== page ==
In late June, Local 338 RWDSU/UFCW, which represents thepharmacists, attended an A&P special shareholders meeting onJune 26 in Woodcliff, NJ and voted against several proposals thatincluded easing the path for the company to acquire new companiesand the issue of incentive pay at a level of store managers andabove. But the union's attempt to discuss the issue of thepharmacists' retirement package was rebuffed at the meeting, saidJohn DeMartino, secretary-treasurer of Local 338, who attended themeeting with a petition signed by 2,000 employees supporting thepharmacists. Local 338 represents all employees but meat andseafood workers.

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The local is an A&P shareholder with rights to vote onproposals, DeMartino explained.

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"We wanted to talk about the plight of the Waldbaum'spharmacists, but they said this is not what this meeting is about,"DeMartino said. (Officials of Montvale, N.J.-based A&P declinedto comment for this story, citing a policy not to comment ondetails of negotiations.)

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The first major sticking point is the retirement package.A&P wants the members to migrate to its 401(K) program, whilethe union wants to keep its multiemployer-funded pension plan.

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"This is extremely unusual," DeMartino said. "This is the firsttime we're encountering this dumb demand. The people have spoken –they want the same plan, the same contribution rate."

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Though this contract applies only to approximately 90 employees,it could set an example for other employees, DeMartino warned.

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"A&P's corporate strategy is to do the same for everybodyelse," as contracts come up, DeMartino said. The company nowoperates 447 units in eight states, under the names A&P,Waldbaum's, Pathmark, Best Cellars, The Food Emporium, SuperFoodmart, Super Fresh and Food Basics.

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He said A&P insists on the move to improve their Moody'srating and thereby get better financing rates for future expansion.But the pension fund is in "extremely great shape," DeMartino said,giving the members no reason to transition.

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"These people work [for the company] for 30, 40 years. This isall they have," he said. "It's crazy."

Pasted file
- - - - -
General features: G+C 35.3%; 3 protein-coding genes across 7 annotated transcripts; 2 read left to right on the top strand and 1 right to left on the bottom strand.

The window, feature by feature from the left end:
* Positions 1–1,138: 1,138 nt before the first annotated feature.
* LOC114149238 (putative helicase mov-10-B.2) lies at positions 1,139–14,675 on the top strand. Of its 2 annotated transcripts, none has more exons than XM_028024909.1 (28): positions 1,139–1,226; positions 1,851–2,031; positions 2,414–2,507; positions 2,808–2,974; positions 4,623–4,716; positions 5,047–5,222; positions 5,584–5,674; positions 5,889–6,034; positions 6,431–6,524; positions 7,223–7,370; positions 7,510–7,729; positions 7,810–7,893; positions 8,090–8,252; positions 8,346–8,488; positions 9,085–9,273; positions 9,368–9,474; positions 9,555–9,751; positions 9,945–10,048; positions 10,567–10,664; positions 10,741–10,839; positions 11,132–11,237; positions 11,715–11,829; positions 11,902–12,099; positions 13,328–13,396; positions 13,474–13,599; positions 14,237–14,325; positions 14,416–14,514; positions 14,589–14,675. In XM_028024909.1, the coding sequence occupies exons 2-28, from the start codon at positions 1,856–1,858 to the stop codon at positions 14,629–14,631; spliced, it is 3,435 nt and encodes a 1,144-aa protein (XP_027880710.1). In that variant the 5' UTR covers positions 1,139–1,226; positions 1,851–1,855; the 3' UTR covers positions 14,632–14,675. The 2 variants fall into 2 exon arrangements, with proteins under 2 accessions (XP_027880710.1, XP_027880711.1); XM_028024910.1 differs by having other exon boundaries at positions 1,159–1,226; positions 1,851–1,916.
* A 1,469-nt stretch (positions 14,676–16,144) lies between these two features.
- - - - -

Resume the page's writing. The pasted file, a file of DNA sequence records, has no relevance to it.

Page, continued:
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The pharmacists' contract expired in April, but they haveremained on the job, despite authorizing a strike in May and filingcharges of unfair labor practices against the chain in June.

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"We don't want a strike. It's not our intent, not our goal,"DeMartino said.

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The conflict is nothing new, says a supermarket consultant.

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"It's a trend with a lot of grocers," said David J. Livingston,a Pewaukee, WI-based supermarket consultant.

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But A&P's shaky economics could make the whole situationmoot. Despite its acquisition of Pathmark last year, the companyexited several markets, Livingston said. "They are still not a goodoperator."

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The company reported sales of $6.4 billion in fiscal 2007, upfrom $5.4 billion in 2006. Comp-store sales rose 2.4. But thecompany posted a net loss of $160.7 million last year, comparedwith earnings of $14.1 million in 2006. During 2007, the companyacquired Pathmark, but sold Metro, exiting markets outside theNortheast.

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DeMartino said, the union is hoping to resolve the retirementplan question and go on to negotiate the rest of the contract. "Weare still trying to reach agreement with the company," DeMartinosaid. "All options are still on the table."

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